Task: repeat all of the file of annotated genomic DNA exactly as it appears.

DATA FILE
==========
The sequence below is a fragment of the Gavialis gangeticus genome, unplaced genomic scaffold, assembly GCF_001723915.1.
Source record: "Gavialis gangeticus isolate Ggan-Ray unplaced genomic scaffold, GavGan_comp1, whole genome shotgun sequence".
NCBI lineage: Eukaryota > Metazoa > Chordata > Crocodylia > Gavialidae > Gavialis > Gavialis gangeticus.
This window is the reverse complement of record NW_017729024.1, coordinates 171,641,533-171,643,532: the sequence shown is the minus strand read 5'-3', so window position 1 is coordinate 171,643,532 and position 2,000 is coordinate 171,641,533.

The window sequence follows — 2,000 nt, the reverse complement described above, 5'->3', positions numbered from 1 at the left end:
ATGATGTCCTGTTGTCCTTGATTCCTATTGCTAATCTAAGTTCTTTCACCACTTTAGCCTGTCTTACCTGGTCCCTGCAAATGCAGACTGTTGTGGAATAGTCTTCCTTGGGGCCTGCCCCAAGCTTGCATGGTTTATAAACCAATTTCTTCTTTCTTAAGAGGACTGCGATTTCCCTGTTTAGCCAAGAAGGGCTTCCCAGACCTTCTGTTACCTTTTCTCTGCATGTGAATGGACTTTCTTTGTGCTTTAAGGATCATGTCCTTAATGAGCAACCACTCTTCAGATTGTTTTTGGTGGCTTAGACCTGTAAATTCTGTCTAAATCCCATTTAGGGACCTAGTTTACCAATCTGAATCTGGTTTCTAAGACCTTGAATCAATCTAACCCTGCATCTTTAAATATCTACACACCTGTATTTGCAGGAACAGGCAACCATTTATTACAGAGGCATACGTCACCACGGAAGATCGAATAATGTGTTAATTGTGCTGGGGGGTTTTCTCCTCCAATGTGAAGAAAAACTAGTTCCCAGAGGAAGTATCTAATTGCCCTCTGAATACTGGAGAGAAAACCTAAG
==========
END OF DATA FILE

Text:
The sequence below is a fragment of the Gavialis gangeticus genome, unplaced genomic scaffold, assembly GCF_001723915.1.
Source record: "Gavialis gangeticus isolate Ggan-Ray unplaced genomic scaffold, GavGan_comp1, whole genome shotgun sequence".
NCBI lineage: Eukaryota > Metazoa > Chordata > Crocodylia > Gavialidae > Gavialis > Gavialis gangeticus.
This window is the reverse complement of record NW_017729024.1, coordinates 171,641,533-171,643,532: the sequence shown is the minus strand read 5'-3', so window position 1 is coordinate 171,643,532 and position 2,000 is coordinate 171,641,533.

The window sequence follows — 2,000 nt, the reverse complement described above, 5'->3', positions numbered from 1 at the left end:
ATGATGTCCTGTTGTCCTTGATTCCTATTGCTAATCTAAGTTCTTTCACCACTTTAGCCTGTCTTACCTGGTCCCTGCAAATGCAGACTGTTGTGGAATAGTCTTCCTTGGGGCCTGCCCCAAGCTTGCATGGTTTATAAACCAATTTCTTCTTTCTTAAGAGGACTGCGATTTCCCTGTTTAGCCAAGAAGGGCTTCCCAGACCTTCTGTTACCTTTTCTCTGCATGTGAATGGACTTTCTTTGTGCTTTAAGGATCATGTCCTTAATGAGCAACCACTCTTCAGATTGTTTTTGGTGGCTTAGACCTGTAAATTCTGTCTAAATCCCATTTAGGGACCTAGTTTACCAATCTGAATCTGGTTTCTAAGACCTTGAATCAATCTAACCCTGCATCTTTAAATATCTACACACCTGTATTTGCAGGAACAGGCAACCATTTATTACAGAGGCATACGTCACCACGGAAGATCGAATAATGTGTTAATTGTGCTGGGGGGTTTTCTCCTCCAATGTGAAGAAAAACTAGTTCCCAGAGGAAGTATCTAATTGCCCTCTGAATACTGGAGAGAAAACCTAAG